Spider-Man, Daredevil, and the Wolverine are hell-bent on stopping Frank Castle from doing what he does (i.e. killing people all the time as the crime fighting vigilante, the Punisher). Frank eluded them twice, and now the final battle begins. But Frank has a secret weapon on his side: The Incredible Hulk!
Daredevil, Spider-Man, and Wolverine are in the heat of battle with the Hulk while Soap, elsewhere, begins his search for Frank Castle. After Daredevil is flung from battle and pinned under debris, Castle uses the opportunity to open a dialogue with him. He tells DD about some thugs witnessing the Hulk revert back to Bruce Banner, then knocking Banner unconscious and taking him to be sold at auction (the same auction Frank broke up in the first issue of this arc). The blow had left Banner with slight amnesia (how fortunate), and Frank used that opportunity to keep him at bay until the right moment.
Daredevil is less than impressed at Frank's shortsightedness. "Unleashing the Hulk in the middle of Brooklyn?" he cries. "Once that unholy monster gets going, can you imagine the blood you'll have on your hands?" He is wrong, of course, to underestimate the mind of the Punisher, and Frank shows him the plan he devised to stop the Hulk once the time came: You see, the stew Frank had been feeding the amnesia-stricken Banner had been laced with C-4 and Imodium, and once Frank hits the detonator (which he does as he tells the story), the Hulk buckles and falls back to the form of Bruce Banner.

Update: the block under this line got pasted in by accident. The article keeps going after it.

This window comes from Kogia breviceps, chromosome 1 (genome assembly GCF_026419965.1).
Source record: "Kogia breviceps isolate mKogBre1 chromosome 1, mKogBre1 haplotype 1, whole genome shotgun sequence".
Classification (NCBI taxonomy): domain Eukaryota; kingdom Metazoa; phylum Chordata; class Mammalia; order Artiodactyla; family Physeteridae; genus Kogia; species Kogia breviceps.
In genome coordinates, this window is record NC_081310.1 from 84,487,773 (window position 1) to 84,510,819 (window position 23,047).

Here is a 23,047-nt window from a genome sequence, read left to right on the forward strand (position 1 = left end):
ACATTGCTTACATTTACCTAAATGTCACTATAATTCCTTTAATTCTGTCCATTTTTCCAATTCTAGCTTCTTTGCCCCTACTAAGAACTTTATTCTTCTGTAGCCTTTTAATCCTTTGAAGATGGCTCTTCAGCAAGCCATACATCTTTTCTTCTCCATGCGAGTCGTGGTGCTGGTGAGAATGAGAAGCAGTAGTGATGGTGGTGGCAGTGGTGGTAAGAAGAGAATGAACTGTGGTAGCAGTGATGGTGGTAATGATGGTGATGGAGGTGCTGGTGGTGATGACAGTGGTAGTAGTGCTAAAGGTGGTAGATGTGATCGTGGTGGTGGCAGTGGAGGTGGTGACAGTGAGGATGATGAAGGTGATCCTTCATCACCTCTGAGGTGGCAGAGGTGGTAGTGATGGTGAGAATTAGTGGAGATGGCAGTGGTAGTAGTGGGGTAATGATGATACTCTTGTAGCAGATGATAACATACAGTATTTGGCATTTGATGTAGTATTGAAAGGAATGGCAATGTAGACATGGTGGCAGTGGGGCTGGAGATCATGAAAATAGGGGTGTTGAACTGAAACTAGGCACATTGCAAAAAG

So now everyone is left painfully incapacitated with the exception of Frank, who tells Daredevil the only way the Punisher will ever be stopped is if he is killed, and that, if Daredevil doesn't have the guts to go that far, that he should refrain from wasting Frank's time.
Just as Frank is walking away, Soap shows up to put Frank under arrest. Frank, quite unenthusiastically, takes the gun from Soap's hands and tells him that things aren't going to get better, and that if Soap would be better of simply leaving.
An epilogue commences. Spacker Dave is rendered quadriplegic for life, Soap becomes a porn star ("Everyone bends over for Soap!"), and Frank continues his bloody war on crime.
This issue marks the end of Garth Ennis' long run on Punisher before the title is rebooted and moved to Marvel's Max line for mature readers (where, if you ask me, it belongs). While I was pretty disappointed with this arc overall, the story was an okay idea, and I think Ennis did a decent job wrapping things up. Despite a new nitpicky plot holes, I think this issue had enough in it to be consistently interesting and entertaining, and is definitely a satisfactory end of an era. Heck, even the ART was improved here (though not much - I still think John McCrea is terribly incompetent, but it looks like he at least put more of an effort into this issue than he did the four previous).
My complaints of the story overall mainly lie in Ennis' poor characterizations. Spidey and Wolverine were both played as completely incompetent, and Wolverine's dialogue dropped from his usual tough guy slur to the realm of speech impediment. Don't get me wrong, I understand the Punisher is pretty much unstoppable, and I like him that way, but it would have been more refreshing to see his strong points exemplified rather than seeing the other players as bumbling prats.
I was also sad to see Soap leave the series. It seems that, in the past ten years of comics, there have been so very few new characters introduced that have any potential for staying power. When was the last time you saw someone take on a big title and create a character (protagonist or villain) that actually stuck around beyond said writer's run? Soap seemed like the type of character who had a lot of potential in the Punisher's world, and I'm definitely less than enthused to see him go.
3.5 webs. Still not as great as Ennis' early work with the title, but a good ending to a good title.